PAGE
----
Olympic Symbols

Canadians are so nice, I positively detest having to cite them as the most recent example of the bizarre phenomena by which the Olympic Games celebrate their opening and closing. Ceremony and ritual are the kind of things to which a Catholic imagination is naturally drawn, I suppose. Was anyone else baffled, even horrified, by the ceremonies in Vancouver?

It is one of the first rules of symbolic language that if you have to explain the symbol, it doesn’t work as a symbol. Visual symbols are there to replace words, not to require them. Put any human being in front of Michelangelo’s "Pieta" and if they are not moved to tears, they lack a human heart. Watch Laurence Olivier’s death scene in "Brideshead Revisited" and if you are not moved, you lack a human heart. And, non-verbal symbols have the capacity to point the human imagination beyond our usual horizons in a way that words oftentimes do not.

Advertisement

Perhaps, more to the point, watch an old newsreel of the opening ceremonies of the 1936 Olympics in Berlin and if you are not terrified by the employment of Nazi symbols to celebrate the Volk and the Fuehrer, you may want to re-read your John Locke. Hitler was an evil genius and part of his genius lay in his ability to use symbols effectively. Symbols can be used for sinister purposes as well. They are powerful things. While the symbolism in Vancouver may have been banal, and banal is better than fascist, there is something sinsiter in banality too.

Catholics, of course, surround ourselves with symbols because they are usually better than words at explaining the faith. The central doctrine of the Incarnation, for example, is enfleshed by the use of earthly vessels for the conferral of the sacraments: bread, wine, oil, water. Indeed, the liturgy itself is a great congeries of symbols: the altar, the vestments, the music. And, the liturgy also shows that to be effective, symbols must be accessible. One of the reasons that Catholic funerals are so comforting is that the funeral Mass is little different from a regular Mass, it is familiar. At a time of stress and difficult emotions, you do not need to give voice to your sentiments out of whole cloth, you just have to repeat words you already know. If you have been to a thoroughly secular memorial service, chances are you have discovered the difference: People untrained in public speaking do their best but almost invariably their words, in their nervousness, to turn themselves and away from the one being eulogized. And, the speakers will be repetitive, and there will be too many eulogies because with the non-verbal symbols a faith community shares, words are the only symbols available.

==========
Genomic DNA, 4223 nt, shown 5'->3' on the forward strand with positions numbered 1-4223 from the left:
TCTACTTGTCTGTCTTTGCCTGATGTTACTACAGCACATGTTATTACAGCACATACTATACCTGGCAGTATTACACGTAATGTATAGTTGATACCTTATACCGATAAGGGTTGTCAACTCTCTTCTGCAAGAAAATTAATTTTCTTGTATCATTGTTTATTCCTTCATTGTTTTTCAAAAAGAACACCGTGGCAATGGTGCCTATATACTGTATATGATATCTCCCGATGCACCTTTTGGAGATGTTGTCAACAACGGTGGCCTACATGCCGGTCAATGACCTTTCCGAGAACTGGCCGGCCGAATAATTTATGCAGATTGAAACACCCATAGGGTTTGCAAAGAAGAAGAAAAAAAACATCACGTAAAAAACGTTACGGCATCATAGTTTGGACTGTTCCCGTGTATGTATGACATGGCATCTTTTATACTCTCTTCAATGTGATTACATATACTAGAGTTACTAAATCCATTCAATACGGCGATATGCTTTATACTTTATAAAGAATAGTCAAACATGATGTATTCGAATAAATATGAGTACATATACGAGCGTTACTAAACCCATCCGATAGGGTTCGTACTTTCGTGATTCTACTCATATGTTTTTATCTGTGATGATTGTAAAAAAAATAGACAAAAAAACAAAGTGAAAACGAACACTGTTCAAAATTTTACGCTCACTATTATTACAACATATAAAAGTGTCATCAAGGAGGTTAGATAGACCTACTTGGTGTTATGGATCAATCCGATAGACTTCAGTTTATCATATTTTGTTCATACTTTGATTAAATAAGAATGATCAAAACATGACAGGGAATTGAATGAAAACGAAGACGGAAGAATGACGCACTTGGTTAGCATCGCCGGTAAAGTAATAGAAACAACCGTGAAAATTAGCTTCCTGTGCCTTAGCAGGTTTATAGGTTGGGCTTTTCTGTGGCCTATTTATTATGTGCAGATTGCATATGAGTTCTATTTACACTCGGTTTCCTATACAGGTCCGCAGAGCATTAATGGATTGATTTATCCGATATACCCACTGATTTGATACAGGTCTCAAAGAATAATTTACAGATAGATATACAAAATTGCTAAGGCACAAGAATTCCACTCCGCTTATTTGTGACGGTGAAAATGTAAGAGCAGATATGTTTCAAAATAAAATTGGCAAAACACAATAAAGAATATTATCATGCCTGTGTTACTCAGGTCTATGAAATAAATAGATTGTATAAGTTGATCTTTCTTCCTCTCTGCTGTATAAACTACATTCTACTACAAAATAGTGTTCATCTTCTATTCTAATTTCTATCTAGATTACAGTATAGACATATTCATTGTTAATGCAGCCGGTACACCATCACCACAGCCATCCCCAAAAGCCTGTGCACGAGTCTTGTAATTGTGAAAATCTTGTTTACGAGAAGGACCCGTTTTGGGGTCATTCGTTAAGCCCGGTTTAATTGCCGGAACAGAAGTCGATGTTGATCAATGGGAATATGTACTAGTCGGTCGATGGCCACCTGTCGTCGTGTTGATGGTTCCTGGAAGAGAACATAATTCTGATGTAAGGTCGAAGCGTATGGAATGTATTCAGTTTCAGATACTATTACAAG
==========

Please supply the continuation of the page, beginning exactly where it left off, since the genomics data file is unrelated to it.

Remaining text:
None of this was known by the organizers of the ceremonies in Vancouver. The highlight of the opening ceremony two weeks ago was k.d. lang singing Leonard Cohen’s "Alleluia" which was introduced as "a song of peace" and apart from the fact that lang and Cohen are both Canadians, I remain unclear why it was included. At the closing, the ceremony featured larger than life symbols of Canadian life, a sixty foot, cutout of a Mountie here, a floating moose there. These at least were transparent in their reference but it was unclear why they were there in the first place. Better to have waited until the closing to award the last medal of the Games, the Gold Medal for Hockey. I suspect the Canadian audience would have enjoyed that.

In 1976 I was happy to attend the opening ceremonies of the Montreal Olympics. Queen Elizabeth II presided so they were somewhat formal. But, where symbolism is involved, there is a lot to say for formality. I recall a troupe of real life Mounties entering the stadium, not cardboard cutouts, and they looked strapping and debonair and Canadian and they formed an honor guard for the athletes or the torch, I don’t recall which. (Yes, the torch – don’t get me going on that vestige of pagan symbolism! LOL) In two years time, the Brits host the summer games in London and they will hopefully turn the ceremonies over to someone associated with Buckingham Palace or the Knights of the Garter. Keep it away from the kind of stage and screen producers who produced the bizarre "cultural" programs we just witnessed. Symbols must speak for themselves. If you need a voice over from Donald Sutherland to explain the symbols, they have failed.

To regular readers – I apologize for the lack of postings in recent days. I was in Puerto Rico and did not bring my computer. I am now back to posting every morning.

Michael Sean Winters

Comments are automatically closed two weeks after an article's initial publication. See our comments policy for more.

Advertisement

Don't miss the best from America

Sign up for our Newsletter to get the Jesuit perspective on news, faith and culture.

The latest from america

The establishment and free exercise clauses prohibit the government from impeding or requiring observance of any religious holiday, including Christmas.
Ellen K. BoegelDecember 12, 2017
Newly ordained Bishop Paul Tighe, a priest of the Archdiocese of Dublin, greets the faithful during his ordination to the episcopate in St. Peter's Basilica at the Vatican Feb. 27, 2016 (CNS photo/Paul Haring).
Bishop Paul Tighe, the secretary of the Vatican’s Pontifical Council for Culture, has been called “the Vatican's nicest guy.”
Bill McCormick, S.J.December 12, 2017
President Donald Trump waves to supporters during a rally in Pensacola, Fla., Friday, Dec. 8, 2017. (AP Photo/Jonathan Bachman)
Fewer Americans believe in the biblical Christmas story and a growing number are opting not to attend church services.
Michael J. O’LoughlinDecember 12, 2017
The Trump administration has made clear its principles on immigration; Catholics should answer with a list of ways to reform the system with fairness and humanity.
J. Kevin ApplebyDecember 12, 2017